2

I would like to keep a list of terms in an org file, lets say glossary.org:

* ABC<<<abc>>>
  other name for alphabet
* foo<<<foo>>>
  see bar
* bar<<<bar>>>
  see foo

Now while foo and bar would be created as internal links to the radio targets correctly, I want to use this glossary in another org mode file, so that the occurrences are converted in to links to these entries in e.g. a paragraph like this (in somefile.org):

Variables are always called foo and bar.  No exceptions.

I want to have the words foo and bar correctly linked to the entries in glossary.org (automatically, as described in the documentation about radio targets)

Is there a way to have these kinds of cross-file radio targets? Even more convenient would be not to have to tag every headline in glossary.org as being a radio target, since all entries in that file are possible radio targets.

2

I plan on using one dictionary for everything, I'd prefer not to include the entire file for each document.

I have this in my .emacs:

(setq org-link-abbrev-alist
  '(("google" . "http://www.google.com/search?q=")
("dictionary" . "file:~/Brainbank/main/dictionary.org::")))

Then include a link to the file:

[[dictionary:test][test]]

It's not automated, and a little cumbersome. This has an advantage of permitting the descriptive text to be different from the target (for plurals etc.)

I hope this helps, a little late, but it may help someone else :)

  • I do this too, but it would be nice to have the convenience of cross-file radio targets – Tyler May 9 '17 at 16:05
1

No, What you want probably isn't possible without some extreme customization. However, Org once again surprises me with how well the default behavior works, included files with links are treated the same as links within the file. (If you aren't familiar with the syntay, say you have the glossary in glossary.txt, add the line #+include: glossary.txt to the file.) After exporting, radio targets in the included file are linked. This doesn't show the links while editing, but does allow for quite a bit of organization in the files.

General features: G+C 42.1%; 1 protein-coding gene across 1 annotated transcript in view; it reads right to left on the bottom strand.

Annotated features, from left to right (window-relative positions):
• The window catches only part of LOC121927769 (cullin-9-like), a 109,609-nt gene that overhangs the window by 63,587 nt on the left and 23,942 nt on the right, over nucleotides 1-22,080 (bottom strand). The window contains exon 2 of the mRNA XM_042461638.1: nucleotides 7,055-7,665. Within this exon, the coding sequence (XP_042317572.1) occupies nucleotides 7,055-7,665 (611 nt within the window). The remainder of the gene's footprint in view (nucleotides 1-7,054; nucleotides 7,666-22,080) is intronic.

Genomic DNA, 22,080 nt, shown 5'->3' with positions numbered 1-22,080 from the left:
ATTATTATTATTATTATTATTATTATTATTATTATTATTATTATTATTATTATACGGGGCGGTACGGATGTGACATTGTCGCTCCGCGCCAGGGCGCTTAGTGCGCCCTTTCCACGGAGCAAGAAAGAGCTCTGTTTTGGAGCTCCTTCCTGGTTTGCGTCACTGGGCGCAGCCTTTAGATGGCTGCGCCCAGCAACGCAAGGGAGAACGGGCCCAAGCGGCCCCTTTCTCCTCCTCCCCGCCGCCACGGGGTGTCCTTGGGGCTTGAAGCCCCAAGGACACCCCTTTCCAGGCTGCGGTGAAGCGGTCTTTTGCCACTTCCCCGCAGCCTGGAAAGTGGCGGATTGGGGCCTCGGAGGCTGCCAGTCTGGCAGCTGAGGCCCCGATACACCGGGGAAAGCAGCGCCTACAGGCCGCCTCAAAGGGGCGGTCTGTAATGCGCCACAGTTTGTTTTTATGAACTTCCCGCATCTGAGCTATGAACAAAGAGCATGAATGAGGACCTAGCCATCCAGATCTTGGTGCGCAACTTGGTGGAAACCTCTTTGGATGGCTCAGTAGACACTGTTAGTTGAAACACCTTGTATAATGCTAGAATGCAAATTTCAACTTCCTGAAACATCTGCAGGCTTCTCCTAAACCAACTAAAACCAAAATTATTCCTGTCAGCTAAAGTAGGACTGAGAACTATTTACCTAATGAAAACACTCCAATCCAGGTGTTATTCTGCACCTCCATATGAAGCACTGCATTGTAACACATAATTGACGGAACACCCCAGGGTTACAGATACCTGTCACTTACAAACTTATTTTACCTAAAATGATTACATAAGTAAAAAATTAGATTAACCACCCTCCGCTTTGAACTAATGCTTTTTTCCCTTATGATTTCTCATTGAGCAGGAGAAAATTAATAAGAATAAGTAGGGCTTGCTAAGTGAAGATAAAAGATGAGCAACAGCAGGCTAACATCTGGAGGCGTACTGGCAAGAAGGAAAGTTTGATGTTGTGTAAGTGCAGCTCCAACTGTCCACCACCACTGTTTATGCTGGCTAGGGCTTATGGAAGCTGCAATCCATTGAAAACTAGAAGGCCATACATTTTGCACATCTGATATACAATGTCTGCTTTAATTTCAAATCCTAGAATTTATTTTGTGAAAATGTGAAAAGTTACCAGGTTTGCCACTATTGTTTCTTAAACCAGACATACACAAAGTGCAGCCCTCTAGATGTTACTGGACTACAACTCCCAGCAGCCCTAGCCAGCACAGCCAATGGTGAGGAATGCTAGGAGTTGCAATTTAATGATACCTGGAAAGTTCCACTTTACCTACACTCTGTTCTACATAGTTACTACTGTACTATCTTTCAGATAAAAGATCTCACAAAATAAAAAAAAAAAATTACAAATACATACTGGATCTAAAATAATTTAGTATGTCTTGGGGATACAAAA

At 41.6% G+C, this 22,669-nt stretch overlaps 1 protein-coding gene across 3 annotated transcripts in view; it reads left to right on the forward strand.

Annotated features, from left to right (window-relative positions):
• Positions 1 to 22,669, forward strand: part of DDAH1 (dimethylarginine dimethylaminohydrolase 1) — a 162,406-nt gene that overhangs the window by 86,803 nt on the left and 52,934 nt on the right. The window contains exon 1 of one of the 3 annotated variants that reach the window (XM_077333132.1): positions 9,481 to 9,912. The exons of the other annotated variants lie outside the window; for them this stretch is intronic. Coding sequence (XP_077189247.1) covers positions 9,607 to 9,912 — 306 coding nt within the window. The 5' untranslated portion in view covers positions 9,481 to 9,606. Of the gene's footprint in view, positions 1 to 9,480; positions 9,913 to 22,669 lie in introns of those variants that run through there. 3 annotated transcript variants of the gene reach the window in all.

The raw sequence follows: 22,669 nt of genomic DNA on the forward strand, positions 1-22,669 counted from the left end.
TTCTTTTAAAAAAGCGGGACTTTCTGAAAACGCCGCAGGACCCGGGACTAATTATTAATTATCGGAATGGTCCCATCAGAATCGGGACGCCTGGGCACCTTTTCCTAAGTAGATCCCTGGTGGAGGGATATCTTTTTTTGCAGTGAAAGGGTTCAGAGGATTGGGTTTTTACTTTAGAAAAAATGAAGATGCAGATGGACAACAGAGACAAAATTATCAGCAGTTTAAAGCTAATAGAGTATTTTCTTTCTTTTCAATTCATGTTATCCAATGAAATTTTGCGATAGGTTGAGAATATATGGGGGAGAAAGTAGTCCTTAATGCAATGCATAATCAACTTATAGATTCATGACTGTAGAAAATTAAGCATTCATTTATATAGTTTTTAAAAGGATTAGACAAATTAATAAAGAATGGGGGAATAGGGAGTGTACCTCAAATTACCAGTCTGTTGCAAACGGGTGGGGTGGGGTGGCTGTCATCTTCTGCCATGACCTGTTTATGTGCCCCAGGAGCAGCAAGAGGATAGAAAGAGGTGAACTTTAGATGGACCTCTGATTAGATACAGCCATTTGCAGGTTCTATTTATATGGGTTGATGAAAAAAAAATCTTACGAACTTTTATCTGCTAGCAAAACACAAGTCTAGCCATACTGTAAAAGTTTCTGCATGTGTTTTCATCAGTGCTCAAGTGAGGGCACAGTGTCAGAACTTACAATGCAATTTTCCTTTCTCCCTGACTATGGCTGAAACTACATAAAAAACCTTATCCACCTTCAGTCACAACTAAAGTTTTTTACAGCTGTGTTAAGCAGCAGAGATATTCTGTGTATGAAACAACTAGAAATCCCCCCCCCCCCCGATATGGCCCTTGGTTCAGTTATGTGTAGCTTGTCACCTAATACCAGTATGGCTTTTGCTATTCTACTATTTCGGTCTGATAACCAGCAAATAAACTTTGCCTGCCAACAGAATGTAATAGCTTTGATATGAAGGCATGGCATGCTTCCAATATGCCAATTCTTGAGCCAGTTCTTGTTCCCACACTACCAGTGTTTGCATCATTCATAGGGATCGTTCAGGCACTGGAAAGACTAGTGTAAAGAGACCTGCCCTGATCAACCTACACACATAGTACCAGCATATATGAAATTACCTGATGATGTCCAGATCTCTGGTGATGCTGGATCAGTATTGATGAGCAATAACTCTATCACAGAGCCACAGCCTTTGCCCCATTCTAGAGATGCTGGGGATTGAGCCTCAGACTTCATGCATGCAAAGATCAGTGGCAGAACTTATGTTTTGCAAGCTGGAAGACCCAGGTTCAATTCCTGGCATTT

• I am usually in for extreme customization :), however, the #+include tip is really good. – timor Dec 9 '15 at 9:46
1

You may consider putting your glossary in another format. For example, I use list definitions to accomplish what you are after, for example:

* List of Acronyms

- <<<ABI>>> :: Application Binary Interface
- <<<API>>> :: Application Programming Interface
- <<<DOR>>> :: Documentation Requirement
  :PROPERTIES:
  :TAGS: requirement
  :END:
  Anything related to documentation it self not the specific content like "documents must be in a diff-able format".
- <<<HTML>>> :: HyperText Markup Language
  Almost everyone knows this nowadays :)

EDIT: This helps to avoid repeating the acronym as radio target.

You still can use the tip of @user2699 and #+include your glossary file. The auto links to radio targes are inserted on export, but not in org mode.

  • Looks interesting, but does it help in putting the list of definitions in an external file? – timor Jul 11 '16 at 9:11
  • No, it just helps you to avoid repeating the acronym as radio target. – theldoria Jul 11 '16 at 10:42

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